New Research Could Prove A Link Between Humans And Aliens

By our nature, humans are a curious species. We always want to know the why and the what and the how of things. Our insatiable thirst for knowledge leads us to question everything from why does it rain to where does the sun go each night. And it turns out, given enough time, we're really good at answering these questions.

But some questions are so big and so profound that we're still working on finding the answers. One of those big questions is where did life come from, or as David Byrne of the Talking Heads so eloquently put it: "How did I get here?"

One theory is that a supernatural force is responsible for life in all of creation. Other theories posit a terrestrial origin for life, whether in the oceans of ancient Earth or in its primordial clay. One intriguing theory that's been seriously considered since the 19th century is that life or its building blocks come from outer space (via Live Science). And as far out as that sounds, there's some new research that makes this theory plausible.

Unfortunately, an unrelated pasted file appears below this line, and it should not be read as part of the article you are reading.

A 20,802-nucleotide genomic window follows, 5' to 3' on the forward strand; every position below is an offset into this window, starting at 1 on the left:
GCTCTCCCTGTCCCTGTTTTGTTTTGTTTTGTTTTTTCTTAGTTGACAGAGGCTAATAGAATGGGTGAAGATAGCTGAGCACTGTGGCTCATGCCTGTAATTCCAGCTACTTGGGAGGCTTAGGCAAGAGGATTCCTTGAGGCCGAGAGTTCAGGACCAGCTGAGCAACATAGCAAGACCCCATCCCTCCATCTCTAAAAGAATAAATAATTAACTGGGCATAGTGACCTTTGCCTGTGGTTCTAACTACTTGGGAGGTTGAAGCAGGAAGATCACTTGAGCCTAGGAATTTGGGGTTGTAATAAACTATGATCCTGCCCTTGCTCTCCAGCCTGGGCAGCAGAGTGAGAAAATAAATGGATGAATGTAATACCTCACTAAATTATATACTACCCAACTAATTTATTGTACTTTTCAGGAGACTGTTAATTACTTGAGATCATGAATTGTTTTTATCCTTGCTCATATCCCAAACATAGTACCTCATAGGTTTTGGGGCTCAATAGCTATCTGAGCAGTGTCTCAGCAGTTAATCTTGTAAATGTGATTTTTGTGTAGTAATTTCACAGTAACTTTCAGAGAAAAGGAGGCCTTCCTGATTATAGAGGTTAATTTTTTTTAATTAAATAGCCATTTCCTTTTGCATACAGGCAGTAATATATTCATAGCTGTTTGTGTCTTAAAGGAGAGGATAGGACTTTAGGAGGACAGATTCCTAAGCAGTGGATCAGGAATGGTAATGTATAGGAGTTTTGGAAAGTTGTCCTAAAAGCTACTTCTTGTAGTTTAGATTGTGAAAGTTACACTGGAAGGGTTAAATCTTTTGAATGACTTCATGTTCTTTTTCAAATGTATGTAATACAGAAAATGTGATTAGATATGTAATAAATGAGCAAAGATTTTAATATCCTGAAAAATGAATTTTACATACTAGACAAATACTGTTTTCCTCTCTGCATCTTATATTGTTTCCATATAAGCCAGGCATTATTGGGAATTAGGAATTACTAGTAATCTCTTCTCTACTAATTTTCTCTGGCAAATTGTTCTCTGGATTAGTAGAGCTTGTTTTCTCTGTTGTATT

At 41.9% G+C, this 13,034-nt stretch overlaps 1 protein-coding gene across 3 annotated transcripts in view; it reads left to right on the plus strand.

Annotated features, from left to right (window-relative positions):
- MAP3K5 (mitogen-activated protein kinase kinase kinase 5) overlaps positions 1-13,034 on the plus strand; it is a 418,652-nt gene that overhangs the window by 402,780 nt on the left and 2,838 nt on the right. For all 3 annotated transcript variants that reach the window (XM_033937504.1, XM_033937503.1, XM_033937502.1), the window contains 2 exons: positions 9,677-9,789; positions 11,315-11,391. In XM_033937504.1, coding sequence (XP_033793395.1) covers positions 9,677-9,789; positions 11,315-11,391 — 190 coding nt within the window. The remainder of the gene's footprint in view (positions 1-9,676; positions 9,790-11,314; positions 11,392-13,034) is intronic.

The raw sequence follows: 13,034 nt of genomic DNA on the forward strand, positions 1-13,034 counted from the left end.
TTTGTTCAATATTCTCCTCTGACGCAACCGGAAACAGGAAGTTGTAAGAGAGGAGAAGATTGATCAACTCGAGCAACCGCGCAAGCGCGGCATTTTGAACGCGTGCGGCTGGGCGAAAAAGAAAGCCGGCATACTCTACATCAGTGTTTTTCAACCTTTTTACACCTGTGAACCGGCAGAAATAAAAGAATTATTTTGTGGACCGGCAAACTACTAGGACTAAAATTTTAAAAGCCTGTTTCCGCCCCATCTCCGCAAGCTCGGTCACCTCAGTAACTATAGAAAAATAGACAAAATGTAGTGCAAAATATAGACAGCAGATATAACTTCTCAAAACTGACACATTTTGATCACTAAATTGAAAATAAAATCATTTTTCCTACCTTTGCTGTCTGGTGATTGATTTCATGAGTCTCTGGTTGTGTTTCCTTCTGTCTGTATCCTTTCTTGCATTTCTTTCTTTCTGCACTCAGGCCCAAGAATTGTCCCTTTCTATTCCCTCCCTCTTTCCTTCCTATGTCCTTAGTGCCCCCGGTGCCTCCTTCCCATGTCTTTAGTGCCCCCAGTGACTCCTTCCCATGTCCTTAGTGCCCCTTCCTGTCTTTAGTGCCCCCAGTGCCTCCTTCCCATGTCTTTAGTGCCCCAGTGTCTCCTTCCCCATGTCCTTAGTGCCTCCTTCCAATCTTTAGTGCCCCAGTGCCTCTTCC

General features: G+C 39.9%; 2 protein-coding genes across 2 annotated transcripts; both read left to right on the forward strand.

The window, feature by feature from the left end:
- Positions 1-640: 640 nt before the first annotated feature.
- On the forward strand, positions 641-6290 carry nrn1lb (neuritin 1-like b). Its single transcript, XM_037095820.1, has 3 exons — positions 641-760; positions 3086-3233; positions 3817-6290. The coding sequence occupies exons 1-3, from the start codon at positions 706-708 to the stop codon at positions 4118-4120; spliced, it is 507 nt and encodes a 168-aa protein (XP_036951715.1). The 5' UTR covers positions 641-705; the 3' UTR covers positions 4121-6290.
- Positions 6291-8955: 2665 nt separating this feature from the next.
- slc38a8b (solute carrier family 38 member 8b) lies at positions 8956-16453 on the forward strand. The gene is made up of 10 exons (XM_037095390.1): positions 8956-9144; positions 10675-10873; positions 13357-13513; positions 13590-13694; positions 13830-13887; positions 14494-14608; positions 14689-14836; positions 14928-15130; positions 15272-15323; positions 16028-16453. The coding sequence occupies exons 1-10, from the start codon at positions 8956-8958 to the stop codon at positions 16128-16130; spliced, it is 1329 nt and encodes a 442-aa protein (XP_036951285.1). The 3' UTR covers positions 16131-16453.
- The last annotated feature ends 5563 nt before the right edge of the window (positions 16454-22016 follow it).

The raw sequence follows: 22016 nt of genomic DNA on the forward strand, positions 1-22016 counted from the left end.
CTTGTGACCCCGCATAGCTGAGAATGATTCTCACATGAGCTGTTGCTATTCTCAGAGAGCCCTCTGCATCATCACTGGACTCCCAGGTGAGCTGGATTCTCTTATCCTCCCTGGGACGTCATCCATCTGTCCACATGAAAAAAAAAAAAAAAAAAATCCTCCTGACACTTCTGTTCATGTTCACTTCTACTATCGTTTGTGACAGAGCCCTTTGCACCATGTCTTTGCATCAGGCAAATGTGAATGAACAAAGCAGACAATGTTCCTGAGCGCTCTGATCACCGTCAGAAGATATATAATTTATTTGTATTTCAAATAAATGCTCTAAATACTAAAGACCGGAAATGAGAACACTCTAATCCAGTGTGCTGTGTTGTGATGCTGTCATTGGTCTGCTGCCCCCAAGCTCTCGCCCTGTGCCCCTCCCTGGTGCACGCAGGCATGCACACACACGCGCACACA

Life came from the heavens

One thing that all life on Earth has in common is its foundation of DNA and RNA. Simply put, DNA is the instruction manual for how to make life, and RNA carries out the instructions (via Nature).

Chemically speaking, DNA and RNA are made of five different chemicals, called nucleobases. DNA and RNA are each made up of four nucleobases, three of them are in both, and two are unique to each. DNA is made up of adenine, thymine, cytosine, and guanine, abbreviated A, T, C, and G. RNA is similar, but swaps out uracil (U) for thymine (via Space).